J.P. Johnson, the new director of Venture Café St. Louis, describes it as an “immersive experience.” He compares it to church in terms of the benefits provided by regular gatherings and fellowship with like-minded people. “It’s opening and welcoming,” he explains.
Venture Café St. Louis offers networking and programming for St. Louis entrepreneurs and community members. Its popular Thursday Gathering is held at 4240 Duncan in the Cortex District.
But before landing at Venture Café, Johnson was involved in local government in St. Louis for about a decade. The St. Louis native, who grew up in the Clinton-Peabody public housing, admired U.S. presidents and felt drawn to government work and leadership from the time he was young. “I always knew I wanted to be involved in some form of public service,” says the St. Louis University High School graduate.
Johnson worked for Jay Nixon and Mayor Francis Slay, and he led local campaigning efforts for President Barack Obama. He spoke with St. Louis Magazine this summer from the porch of his home in the Tower Grove East neighborhood.
Why do you think networking, like the kind that happens at Venture Café, is so important?
I got my degree in political science, and the thing I find fascinating about human beings is our ability to expand the boundaries of thought ideation and engage in networking. But what’s networking without some form of intentionality? It’s just people having drinks at a bar, and that’s not who we are.
We like to take the best members and marry that with intentionality behind getting community members together around specific programming that can help us co-create. It’s a space where there’s no hierarchical structure—the intern can be at the same level as the CEO, but they meet eye to eye, face to face. There’s no formality to it.
What were you doing prior to joining Venture Café?
I’ve had the good fortune of working in local government for around a decade. In college, I always knew I wanted to go into some form of public service. From the time I was a young kid, I was enamored with presidents John Kennedy and Bill Clinton. I even tried to imitate their cadence [laughs]. That’s how much I was inspired by them. So, I always knew I wanted to be involved in some form of public service.
In college, I got to work for the Missouri Democratic Party as a field organizer for the gubernatorial campaign of Jay Nixon, who was the attorney general at the time. [Then I worked for] Obama for America. Right out of the gate, I helped coordinate a presidential campaign for the first African American to headline a ticket who became president. I was also a special assistant to Mayor Francis Slay during his last term before retirement.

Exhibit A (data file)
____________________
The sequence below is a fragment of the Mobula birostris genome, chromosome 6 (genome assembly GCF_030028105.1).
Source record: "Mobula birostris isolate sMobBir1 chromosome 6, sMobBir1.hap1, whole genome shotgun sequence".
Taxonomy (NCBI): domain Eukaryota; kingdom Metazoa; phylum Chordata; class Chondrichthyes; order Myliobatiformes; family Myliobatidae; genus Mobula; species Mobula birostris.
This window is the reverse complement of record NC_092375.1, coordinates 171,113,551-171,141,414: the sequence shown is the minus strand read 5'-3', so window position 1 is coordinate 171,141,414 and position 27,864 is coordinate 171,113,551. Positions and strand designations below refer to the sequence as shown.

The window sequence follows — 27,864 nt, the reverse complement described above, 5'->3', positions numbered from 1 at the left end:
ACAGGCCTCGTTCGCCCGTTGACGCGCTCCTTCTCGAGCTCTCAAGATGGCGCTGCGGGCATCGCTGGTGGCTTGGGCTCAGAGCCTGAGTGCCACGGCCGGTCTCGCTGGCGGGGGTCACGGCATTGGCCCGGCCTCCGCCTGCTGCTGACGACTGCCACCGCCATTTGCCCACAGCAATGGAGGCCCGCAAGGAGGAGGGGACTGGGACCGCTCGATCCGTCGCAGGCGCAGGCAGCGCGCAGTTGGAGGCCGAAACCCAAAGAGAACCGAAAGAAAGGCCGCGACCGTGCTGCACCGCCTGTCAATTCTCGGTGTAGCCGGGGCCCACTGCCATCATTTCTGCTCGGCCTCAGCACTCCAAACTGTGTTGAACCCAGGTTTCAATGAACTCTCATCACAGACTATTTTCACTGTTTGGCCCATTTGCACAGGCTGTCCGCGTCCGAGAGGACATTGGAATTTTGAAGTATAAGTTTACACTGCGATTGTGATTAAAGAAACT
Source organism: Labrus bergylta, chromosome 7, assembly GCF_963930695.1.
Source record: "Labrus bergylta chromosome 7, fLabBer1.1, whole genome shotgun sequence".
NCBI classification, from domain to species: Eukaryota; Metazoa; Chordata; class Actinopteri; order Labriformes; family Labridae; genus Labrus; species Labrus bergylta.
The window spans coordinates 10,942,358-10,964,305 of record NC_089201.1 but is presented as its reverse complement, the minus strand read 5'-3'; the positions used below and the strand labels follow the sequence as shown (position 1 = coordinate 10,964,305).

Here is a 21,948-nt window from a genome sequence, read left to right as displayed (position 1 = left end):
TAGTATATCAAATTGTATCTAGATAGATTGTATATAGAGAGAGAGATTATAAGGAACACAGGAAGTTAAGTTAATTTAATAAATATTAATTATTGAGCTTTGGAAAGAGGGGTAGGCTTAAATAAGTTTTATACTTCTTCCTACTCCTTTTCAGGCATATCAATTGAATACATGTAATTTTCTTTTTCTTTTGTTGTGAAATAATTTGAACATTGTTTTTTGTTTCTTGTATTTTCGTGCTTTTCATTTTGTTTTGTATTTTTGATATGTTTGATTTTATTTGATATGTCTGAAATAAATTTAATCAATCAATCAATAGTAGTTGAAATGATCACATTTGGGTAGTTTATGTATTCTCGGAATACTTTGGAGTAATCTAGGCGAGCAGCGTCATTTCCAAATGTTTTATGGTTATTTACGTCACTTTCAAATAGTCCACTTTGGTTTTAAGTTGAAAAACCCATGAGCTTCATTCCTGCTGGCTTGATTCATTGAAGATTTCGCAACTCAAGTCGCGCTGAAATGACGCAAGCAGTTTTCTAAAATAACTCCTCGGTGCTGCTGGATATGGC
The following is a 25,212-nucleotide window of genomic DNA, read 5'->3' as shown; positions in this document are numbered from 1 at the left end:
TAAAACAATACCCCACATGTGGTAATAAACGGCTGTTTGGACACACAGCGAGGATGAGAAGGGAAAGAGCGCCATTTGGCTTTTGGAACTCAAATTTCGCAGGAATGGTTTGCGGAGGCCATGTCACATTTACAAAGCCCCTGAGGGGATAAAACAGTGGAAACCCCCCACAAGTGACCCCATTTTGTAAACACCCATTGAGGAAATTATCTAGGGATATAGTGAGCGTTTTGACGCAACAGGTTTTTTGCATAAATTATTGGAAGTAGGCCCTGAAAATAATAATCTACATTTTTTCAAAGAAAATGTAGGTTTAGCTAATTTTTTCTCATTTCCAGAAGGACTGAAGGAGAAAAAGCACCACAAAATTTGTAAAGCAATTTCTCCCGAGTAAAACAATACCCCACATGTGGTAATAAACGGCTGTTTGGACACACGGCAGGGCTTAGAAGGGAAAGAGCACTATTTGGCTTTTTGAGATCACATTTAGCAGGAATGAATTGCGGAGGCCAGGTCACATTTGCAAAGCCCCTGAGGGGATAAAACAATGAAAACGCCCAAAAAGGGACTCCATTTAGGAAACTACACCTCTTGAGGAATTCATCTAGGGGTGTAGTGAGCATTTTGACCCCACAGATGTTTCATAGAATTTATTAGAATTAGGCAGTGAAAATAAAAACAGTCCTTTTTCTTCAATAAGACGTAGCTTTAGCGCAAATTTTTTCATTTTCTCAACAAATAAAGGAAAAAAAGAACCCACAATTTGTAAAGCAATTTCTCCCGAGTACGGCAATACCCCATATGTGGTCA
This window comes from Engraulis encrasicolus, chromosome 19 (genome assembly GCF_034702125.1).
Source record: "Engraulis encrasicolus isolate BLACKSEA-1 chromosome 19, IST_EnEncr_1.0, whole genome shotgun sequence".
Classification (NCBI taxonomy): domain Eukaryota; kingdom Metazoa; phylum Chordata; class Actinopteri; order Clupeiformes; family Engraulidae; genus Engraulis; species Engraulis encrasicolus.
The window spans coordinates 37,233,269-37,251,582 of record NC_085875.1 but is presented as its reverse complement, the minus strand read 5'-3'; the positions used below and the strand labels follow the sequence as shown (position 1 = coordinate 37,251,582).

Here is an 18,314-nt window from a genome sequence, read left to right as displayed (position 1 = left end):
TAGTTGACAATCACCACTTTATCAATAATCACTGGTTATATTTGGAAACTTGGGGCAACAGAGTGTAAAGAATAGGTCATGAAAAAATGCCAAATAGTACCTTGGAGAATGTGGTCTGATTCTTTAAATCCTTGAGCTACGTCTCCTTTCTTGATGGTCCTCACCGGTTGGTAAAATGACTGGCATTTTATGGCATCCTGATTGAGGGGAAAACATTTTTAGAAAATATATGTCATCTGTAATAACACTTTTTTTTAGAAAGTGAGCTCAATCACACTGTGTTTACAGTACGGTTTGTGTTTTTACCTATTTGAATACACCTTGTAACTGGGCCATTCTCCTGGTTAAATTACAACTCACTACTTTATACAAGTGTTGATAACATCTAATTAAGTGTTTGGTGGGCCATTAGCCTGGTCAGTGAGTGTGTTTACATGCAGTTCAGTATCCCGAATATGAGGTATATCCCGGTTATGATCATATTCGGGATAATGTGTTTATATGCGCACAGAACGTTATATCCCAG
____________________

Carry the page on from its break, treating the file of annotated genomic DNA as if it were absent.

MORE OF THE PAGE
You’re a lifelong St. Louisan. What does St. Louis mean to you and why do you love it?
Oh, it’s home, right? Being from St. Louis, the city is my comfort zone. I’ve traveled to some interesting places around the United States. I love D.C., I love New York City, I love San Francisco. Even Chicago—I’m super jealous of Chicago because we used to be bigger [laughs]. But even after that fire, they still grew [laughs]. But St. Louis is a world-class city. We have some beautiful spaces here with the myriad rivers that flow through the state. Our architecture is just so beautiful. We have things like the Old Courthouse, and the Arch, the tallest monument in the U.S. Living in a place like St. Louis is literally like walking through history.
I can even say the challenges [of St. Louis life] are intriguing to me. You know, being Black and being that St. Louis is such an impoverished place. Our history informs me of not only the challenges, but the opportunities to tackle those challenges. We have this history with so much racial tension but it’s also a place where we’ve been open to immigrants, so it’s the incongruency. But I think anybody born in any place that they’ve lived their entire life would probably feel the way I do about St. Louis. It’s home, and you tend to love where you came from.
Where do you see room for growth and improvement in St. Louis?
I think even with our challenges, St. Louis still has a lot of Fortune 500 companies. We have Centene here, Edward Jones, Enterprise, Emerson Electric, and Anheuser-Busch, obviously. We have structures and anchors, business-wise. Those anchor companies allow St. Louis to actively flourish, but you can’t have business activity flourish if it’s done in a vacuum. You need a good government partner along the way.
You need these guardrails that help to level the playing field, so everybody has a bite at the apple, not just folks that are three generations in and their parents have done this, and grandparents have done this. That’s why I like that St. Louis is friendly to immigrants; you know, we have more than 7,000 cybersecurity jobs right here in the region. We have good partners [in business to facilitate growth].
What advice would you give someone who wants to do what you do?
I think a lot of times—particularly in America—we purport ourselves to be so great and exceptional that we forget that it’s hard here, too. We have various areas—I came from one, the Clinton-Peabody Projects—that don’t look [good]. If you start from a poor foundation, everything that builds up top is going to be on shaky ground. So that’s the first thing.
I’d say don’t be afraid to fail or to challenge existing structures. Our most progressive changes came from folks eschewing respectability and saying: “No, this is not moral. This is not right.” So don’t be afraid to fail, and that’s what we preach at Venture Café at our cafés across the globe. Failure is a good thing, so long as you’re trying and you’re trying earnestly and honestly. Don’t be afraid to fail or to challenge structures and systems.